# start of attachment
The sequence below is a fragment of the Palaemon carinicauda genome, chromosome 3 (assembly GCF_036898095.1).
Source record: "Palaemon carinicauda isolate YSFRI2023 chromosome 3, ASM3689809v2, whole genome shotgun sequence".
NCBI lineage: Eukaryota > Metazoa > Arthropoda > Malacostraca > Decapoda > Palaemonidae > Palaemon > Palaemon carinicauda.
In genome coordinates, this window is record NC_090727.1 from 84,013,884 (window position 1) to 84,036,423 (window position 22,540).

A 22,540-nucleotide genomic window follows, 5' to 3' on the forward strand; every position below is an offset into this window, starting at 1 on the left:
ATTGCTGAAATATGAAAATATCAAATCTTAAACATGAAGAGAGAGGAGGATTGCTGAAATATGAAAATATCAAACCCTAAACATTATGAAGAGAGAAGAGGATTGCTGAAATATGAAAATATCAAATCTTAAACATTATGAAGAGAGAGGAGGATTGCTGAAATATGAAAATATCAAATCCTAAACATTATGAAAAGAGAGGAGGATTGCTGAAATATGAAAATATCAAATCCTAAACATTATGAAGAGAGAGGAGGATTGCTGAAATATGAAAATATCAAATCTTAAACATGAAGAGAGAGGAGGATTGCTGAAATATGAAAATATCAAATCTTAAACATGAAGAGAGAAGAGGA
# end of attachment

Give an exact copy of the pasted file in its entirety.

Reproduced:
The sequence below is a fragment of the Palaemon carinicauda genome, chromosome 3 (assembly GCF_036898095.1).
Source record: "Palaemon carinicauda isolate YSFRI2023 chromosome 3, ASM3689809v2, whole genome shotgun sequence".
NCBI lineage: Eukaryota > Metazoa > Arthropoda > Malacostraca > Decapoda > Palaemonidae > Palaemon > Palaemon carinicauda.
In genome coordinates, this window is record NC_090727.1 from 84,013,884 (window position 1) to 84,036,423 (window position 22,540).

A 22,540-nucleotide genomic window follows, 5' to 3' on the forward strand; every position below is an offset into this window, starting at 1 on the left:
ATTGCTGAAATATGAAAATATCAAATCTTAAACATGAAGAGAGAGGAGGATTGCTGAAATATGAAAATATCAAACCCTAAACATTATGAAGAGAGAAGAGGATTGCTGAAATATGAAAATATCAAATCTTAAACATTATGAAGAGAGAGGAGGATTGCTGAAATATGAAAATATCAAATCCTAAACATTATGAAAAGAGAGGAGGATTGCTGAAATATGAAAATATCAAATCCTAAACATTATGAAGAGAGAGGAGGATTGCTGAAATATGAAAATATCAAATCTTAAACATGAAGAGAGAGGAGGATTGCTGAAATATGAAAATATCAAATCTTAAACATGAAGAGAGAAGAGGA